By Ian Underwood

Originally published by

I’m starting to think that maybe we should just stop talking about rights altogether.

First, because they are so easily confused with entitlements. (The right to freedom of speech, or to self-defense, is now conflated with the ‘right’ to free medical care, or the ‘right’ to avoid having your feelings hurt.)

And second, because they carry along the baggage of so-called ‘Natural Law’.  Note that this doesn’t refer to natural laws, like Maxwell’s equations or Einstein’s theory of gravity. It refers to a philosophical concept — ‘a body of unchanging moral principles regarded as a basis for all human conduct’.  The crucial difference is that natural laws are objective, and must be discovered and ultimately verified; while Natural Law is subjective, and must be invented and ultimately imposed.

So if we give up on rights, what’s left? Consent. Individual consent. Not the kind of ‘consent’ that is required for your fellow citizens to levy a tax on you; but rather the kind of consent that is required for someone to take one of your kidneys.

When Laplace explained his theory of orbital mechanics (how bodies move around other bodies) to Napoleon, he was asked what role God played in it. ‘I had no need of that hypothesis’ was the reply.

Similarly, if we switch from a theory of what we might call ‘governmental mechanics’ (how government relates to its citizens) based on rights, to one based on consent, we have no need for the hypothesis of Natural Law.

This is a good thing, because there’s no universal agreement on what is meant by Natural Law. You could put it to a vote, but that defeats the purpose of citing it.

Also, while consent leaves plenty of room for charity, it leaves none at all for entitlements.

That is, consent captures the original essence of rights, without the baggage that rights have accumulated over the years.

The genius of capitalism as an organizing principle for economics is that it takes something that we often think of as negative — self-interest — and harnesses it in a way that it becomes positive, without requiring people to understand, let alone agree on, any underlying philosophical or religious basis.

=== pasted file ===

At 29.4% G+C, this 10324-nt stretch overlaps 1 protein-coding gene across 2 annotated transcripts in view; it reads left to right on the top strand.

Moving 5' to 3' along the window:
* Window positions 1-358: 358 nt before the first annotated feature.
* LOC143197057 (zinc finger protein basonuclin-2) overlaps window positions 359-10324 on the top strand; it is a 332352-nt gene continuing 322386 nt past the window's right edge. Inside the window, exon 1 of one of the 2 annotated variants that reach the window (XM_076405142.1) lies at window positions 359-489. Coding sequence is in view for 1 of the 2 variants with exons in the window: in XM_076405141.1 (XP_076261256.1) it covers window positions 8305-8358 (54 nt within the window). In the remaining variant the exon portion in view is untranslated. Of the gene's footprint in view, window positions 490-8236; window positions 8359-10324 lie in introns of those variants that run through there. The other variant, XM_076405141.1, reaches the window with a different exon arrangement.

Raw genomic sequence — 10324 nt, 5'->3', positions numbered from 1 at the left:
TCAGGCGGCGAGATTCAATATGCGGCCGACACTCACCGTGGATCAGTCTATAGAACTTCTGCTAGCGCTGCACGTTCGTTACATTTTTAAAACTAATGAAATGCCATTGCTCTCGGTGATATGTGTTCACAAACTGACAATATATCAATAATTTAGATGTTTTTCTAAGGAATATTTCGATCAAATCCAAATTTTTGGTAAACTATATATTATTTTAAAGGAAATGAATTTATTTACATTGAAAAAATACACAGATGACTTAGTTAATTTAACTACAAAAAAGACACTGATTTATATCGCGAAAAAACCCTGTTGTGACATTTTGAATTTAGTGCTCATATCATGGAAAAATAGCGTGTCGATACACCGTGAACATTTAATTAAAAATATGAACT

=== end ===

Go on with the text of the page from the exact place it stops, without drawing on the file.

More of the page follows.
Capitalism really just comes down to this:  My desire to help myself is most easily and reliably satisfied if I help a lot of other people — even if they’re people I don’t like, or respect, or agree with.

In much the same way, the genius of consent as an organizing principle for government is that it performs the same kind of alchemy, starting with the same raw material.

‘Consentism’ really just comes down to this:  My desire to be free from interference in my life is most easily and reliably satisfied if I avoid interfering in the lives of other people — even if they’re people I don’t like, or respect, or agree with.

Note that this is essentially Hillel’s version of the Golden Rule. Not: ‘Do unto others as you would have them do unto you’, which leads directly to the entitlement state. (‘I’d love it if everyone else paid for my medical care.’)  Rather: ‘That which is hateful to you, do not do to your fellow man.’  And is there anything more hateful to anyone than having someone else butting into something that’s none of his damn business?

Zig Ziglar used to say:  You can have what you want if you just help enough other people get what they want.

I’m basically saying the same thing, except about actions rather than possessions: You can do what you want if you just let other people do what they want.

So what would this look like, in terms of laws?  The basic idea is straightforward: ‘I don’t want anyone to do x to me. So people should be punished if they are caught doing x to someone.’

This works beautifully when x is something like murder, assault, rape, robbery, theft or destruction of property, invasion of privacy, suppression of expression or worship or association, and so on. Apart from psychopaths and sociopaths, who wouldn’t consent to refrain from those, in order to get others to refrain from them as well?

But note how everything changes when we remove the words ‘to me’ and ‘to someone’. That moves us away from crimes and torts, and towards policy:  ‘I  don’t want anyone to do x.  So people should be punished if they are caught doing x.’

And this is where things fall apart.  In short, when consent leaves the picture, so does the need for a victim. And when the need for a victim is removed, so are any meaningful constraints on what the majority can impose on the minority, leaving us with what we might call a Karenocracy™.

For a while now, I’ve been pretty zealous about taking every possible opportunity to remind people of the two major ideas of the Declaration of Independence — that governments are formed to protect rights, and that governments derive their just powers to act from the consent of the governed.

But I’m coming to believe that the first idea is actually redundant if you have the second; and that the distortion of the word ‘right’ renders it pointless if you don’t.

That is, I think that at one time, talking about rights was a useful way to express certain crucial ideas.  But now I suspect that — like talking about ‘the constitution’ — it often ends up doing more harm than good, and that we would do better to focus on consent instead.